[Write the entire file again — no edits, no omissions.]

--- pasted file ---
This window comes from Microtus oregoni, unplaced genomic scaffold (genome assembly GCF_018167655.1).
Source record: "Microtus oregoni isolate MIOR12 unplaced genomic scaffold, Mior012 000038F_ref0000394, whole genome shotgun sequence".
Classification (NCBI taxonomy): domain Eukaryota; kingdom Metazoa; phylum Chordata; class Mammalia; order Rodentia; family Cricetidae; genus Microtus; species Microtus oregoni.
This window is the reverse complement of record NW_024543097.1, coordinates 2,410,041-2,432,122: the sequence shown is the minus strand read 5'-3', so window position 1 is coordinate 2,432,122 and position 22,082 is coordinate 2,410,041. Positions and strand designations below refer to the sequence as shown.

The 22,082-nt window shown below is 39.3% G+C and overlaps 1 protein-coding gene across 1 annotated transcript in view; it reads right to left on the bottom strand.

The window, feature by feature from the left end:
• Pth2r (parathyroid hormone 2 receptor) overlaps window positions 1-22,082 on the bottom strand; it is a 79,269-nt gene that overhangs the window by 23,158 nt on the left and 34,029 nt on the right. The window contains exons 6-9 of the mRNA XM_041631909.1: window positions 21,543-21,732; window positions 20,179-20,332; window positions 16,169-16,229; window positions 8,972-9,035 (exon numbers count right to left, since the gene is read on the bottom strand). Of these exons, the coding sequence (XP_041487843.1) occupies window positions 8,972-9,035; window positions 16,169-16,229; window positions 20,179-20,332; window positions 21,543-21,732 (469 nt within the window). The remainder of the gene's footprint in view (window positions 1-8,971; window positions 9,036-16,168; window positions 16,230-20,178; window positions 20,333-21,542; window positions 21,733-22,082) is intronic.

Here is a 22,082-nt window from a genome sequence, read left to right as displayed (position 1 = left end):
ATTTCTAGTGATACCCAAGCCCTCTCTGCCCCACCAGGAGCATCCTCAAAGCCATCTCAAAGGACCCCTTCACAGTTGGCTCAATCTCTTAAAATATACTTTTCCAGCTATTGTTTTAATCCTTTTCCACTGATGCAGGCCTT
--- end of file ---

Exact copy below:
This window comes from Microtus oregoni, unplaced genomic scaffold (genome assembly GCF_018167655.1).
Source record: "Microtus oregoni isolate MIOR12 unplaced genomic scaffold, Mior012 000038F_ref0000394, whole genome shotgun sequence".
Classification (NCBI taxonomy): domain Eukaryota; kingdom Metazoa; phylum Chordata; class Mammalia; order Rodentia; family Cricetidae; genus Microtus; species Microtus oregoni.
This window is the reverse complement of record NW_024543097.1, coordinates 2,410,041-2,432,122: the sequence shown is the minus strand read 5'-3', so window position 1 is coordinate 2,432,122 and position 22,082 is coordinate 2,410,041. Positions and strand designations below refer to the sequence as shown.

The 22,082-nt window shown below is 39.3% G+C and overlaps 1 protein-coding gene across 1 annotated transcript in view; it reads right to left on the bottom strand.

The window, feature by feature from the left end:
• Pth2r (parathyroid hormone 2 receptor) overlaps window positions 1-22,082 on the bottom strand; it is a 79,269-nt gene that overhangs the window by 23,158 nt on the left and 34,029 nt on the right. The window contains exons 6-9 of the mRNA XM_041631909.1: window positions 21,543-21,732; window positions 20,179-20,332; window positions 16,169-16,229; window positions 8,972-9,035 (exon numbers count right to left, since the gene is read on the bottom strand). Of these exons, the coding sequence (XP_041487843.1) occupies window positions 8,972-9,035; window positions 16,169-16,229; window positions 20,179-20,332; window positions 21,543-21,732 (469 nt within the window). The remainder of the gene's footprint in view (window positions 1-8,971; window positions 9,036-16,168; window positions 16,230-20,178; window positions 20,333-21,542; window positions 21,733-22,082) is intronic.

Here is a 22,082-nt window from a genome sequence, read left to right as displayed (position 1 = left end):
ATTTCTAGTGATACCCAAGCCCTCTCTGCCCCACCAGGAGCATCCTCAAAGCCATCTCAAAGGACCCCTTCACAGTTGGCTCAATCTCTTAAAATATACTTTTCCAGCTATTGTTTTAATCCTTTTCCACTGATGCAGGCCTT